Dr. Matthew Francis

Another friend, Janet Stemwedel has an excellent post** on the ethics of evaluating our heroes as individual components, the sum of their parts, or something in between, which should inform all our thinking on individuals like Feynman, or anyone else you think is a great [insert profession], but kind of a dick.

Before you remind me that I should be grateful that individuals of such staggering genius with intellects that cast mine in deep shadow have walked among us, I will remind you that it is a virtual certainty that for every Feynman or Einstein, there are several individuals with greater creativity and intellect who have lived under less fortunate circumstances and who we would be praising today but for the fact that they were not given the same opportunities.

Unfortunately, the comments have been predictably disappointing. I used this as an opportunity to make good on the positive commenting pledge I made with Eva Amsen. Maybe you should try it too?

*I have some thoughts on the editorial & perception difficulties of being Scientific American Blogs as currently structured.

**Hat tip to Matthew Francis.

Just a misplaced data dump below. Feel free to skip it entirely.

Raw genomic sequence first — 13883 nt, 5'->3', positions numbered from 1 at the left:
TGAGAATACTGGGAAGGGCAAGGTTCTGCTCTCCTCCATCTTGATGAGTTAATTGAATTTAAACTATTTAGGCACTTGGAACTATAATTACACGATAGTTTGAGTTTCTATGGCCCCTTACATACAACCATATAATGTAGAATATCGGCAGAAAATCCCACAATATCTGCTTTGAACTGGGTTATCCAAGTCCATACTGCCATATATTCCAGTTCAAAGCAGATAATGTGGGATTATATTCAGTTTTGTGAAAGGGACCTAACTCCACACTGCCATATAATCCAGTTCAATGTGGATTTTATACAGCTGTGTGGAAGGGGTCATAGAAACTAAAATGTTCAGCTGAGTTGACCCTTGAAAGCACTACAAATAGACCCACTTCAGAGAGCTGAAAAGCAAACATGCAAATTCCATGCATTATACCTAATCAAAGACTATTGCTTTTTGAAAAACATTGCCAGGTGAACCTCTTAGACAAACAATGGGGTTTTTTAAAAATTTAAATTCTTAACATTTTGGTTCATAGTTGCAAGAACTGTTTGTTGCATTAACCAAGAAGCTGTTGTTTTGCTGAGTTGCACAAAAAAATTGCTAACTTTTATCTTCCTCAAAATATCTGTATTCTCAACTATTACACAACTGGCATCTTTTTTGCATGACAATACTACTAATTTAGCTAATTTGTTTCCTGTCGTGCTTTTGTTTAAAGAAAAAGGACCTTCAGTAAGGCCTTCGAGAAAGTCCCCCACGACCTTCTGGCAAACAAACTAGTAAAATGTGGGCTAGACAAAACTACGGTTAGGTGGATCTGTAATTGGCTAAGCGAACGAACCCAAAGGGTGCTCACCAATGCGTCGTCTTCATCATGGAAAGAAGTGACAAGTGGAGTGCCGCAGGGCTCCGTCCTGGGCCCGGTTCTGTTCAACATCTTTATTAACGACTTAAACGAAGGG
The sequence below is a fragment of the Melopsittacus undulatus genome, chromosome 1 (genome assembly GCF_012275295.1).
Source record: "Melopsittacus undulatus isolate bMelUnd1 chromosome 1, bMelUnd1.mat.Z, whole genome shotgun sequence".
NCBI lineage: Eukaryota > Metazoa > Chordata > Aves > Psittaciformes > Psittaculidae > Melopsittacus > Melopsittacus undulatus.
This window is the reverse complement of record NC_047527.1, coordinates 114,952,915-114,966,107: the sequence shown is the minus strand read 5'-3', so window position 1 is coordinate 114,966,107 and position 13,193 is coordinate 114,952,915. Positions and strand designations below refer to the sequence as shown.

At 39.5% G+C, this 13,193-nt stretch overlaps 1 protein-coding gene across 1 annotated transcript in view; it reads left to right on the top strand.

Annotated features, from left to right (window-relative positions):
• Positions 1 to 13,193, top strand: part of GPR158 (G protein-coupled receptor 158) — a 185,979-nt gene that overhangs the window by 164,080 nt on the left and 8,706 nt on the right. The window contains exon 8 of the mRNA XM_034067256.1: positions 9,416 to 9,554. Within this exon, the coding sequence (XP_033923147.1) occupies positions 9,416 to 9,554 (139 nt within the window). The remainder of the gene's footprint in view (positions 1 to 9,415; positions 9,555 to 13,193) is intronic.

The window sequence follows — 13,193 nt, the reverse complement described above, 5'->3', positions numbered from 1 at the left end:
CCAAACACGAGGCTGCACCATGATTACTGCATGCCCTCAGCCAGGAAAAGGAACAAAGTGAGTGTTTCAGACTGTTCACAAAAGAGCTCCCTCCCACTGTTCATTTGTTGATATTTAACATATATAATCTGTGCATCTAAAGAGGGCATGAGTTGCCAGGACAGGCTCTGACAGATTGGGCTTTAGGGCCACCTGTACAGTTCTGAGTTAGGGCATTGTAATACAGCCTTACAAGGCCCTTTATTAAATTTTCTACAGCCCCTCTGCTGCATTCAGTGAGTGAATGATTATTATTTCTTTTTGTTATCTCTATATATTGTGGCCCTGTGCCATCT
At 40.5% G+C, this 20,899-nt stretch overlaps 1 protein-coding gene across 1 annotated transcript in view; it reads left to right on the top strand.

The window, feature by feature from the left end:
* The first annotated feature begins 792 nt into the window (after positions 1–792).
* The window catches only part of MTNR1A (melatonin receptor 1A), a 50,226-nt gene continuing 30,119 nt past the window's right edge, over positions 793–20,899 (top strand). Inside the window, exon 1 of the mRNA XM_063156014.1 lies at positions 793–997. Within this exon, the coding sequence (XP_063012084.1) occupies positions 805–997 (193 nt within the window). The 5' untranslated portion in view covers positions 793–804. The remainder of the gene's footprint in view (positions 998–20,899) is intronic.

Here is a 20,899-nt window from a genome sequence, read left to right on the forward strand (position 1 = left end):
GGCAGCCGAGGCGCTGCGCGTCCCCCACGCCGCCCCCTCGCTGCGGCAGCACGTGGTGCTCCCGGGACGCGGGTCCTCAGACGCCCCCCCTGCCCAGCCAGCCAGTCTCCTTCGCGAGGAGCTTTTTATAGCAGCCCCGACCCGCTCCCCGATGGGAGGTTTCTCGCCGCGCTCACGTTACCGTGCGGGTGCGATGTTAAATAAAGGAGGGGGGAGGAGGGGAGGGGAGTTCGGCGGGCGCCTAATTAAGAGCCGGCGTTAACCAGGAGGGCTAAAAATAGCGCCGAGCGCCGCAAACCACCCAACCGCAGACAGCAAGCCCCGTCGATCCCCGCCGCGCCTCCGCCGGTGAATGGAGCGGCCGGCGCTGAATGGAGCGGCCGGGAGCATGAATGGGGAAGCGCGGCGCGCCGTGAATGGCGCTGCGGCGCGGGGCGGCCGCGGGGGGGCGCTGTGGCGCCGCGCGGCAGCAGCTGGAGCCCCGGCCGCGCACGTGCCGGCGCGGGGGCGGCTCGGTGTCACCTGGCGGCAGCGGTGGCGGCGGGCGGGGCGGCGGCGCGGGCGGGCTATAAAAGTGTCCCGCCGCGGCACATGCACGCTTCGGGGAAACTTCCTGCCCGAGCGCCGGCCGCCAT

Editorial Expectations

The views expressed are those of the author and are not necessarily those of Scientific American.
Scientific American Blogs Disclaimer

There is no requirement that what you say you are and what your audience expects you to be will be the same thing. It is very hard, however, to tell your audience that their expectations and reactions are “wrong”.

Scientific American finds itself in this position once again thanks to another tone-deaf post on the Curious Wavefunction blog on the Scientific American Blogs network. Scientific American makes the disclaimer that the content of individual blogs on the blog network does not represent Scientific American.

No matter what they say, people are naturally going to assume that something published under the Scientific American branding will represent Scientific American quality and values.  Continue reading “Editorial Expectations”

Happy Birthday, Flying Trilobite & Artologica

©Glendon Mellow. (All Rights Reserved; Used with Permission)

One of my favorite science artists and people, Glendon Mellow, is celebrating his birthday by launching his new website, glendonmellow.com. In addition to being a fabulous artist in a variety of media (including tattoo design), Glendon helps run the Symbiartic blog at Scientific American and is a tireless advocate for both the positive use of art in science communication and supporting the creators of such content.

It is also our own Michele Banks’ birthday. You can celebrate with her by asking her to send you an aesthetically pleasing gift from her Etsy shop. I understand that some of her work from the collaborative art show Voyage of Discovery is being made available too.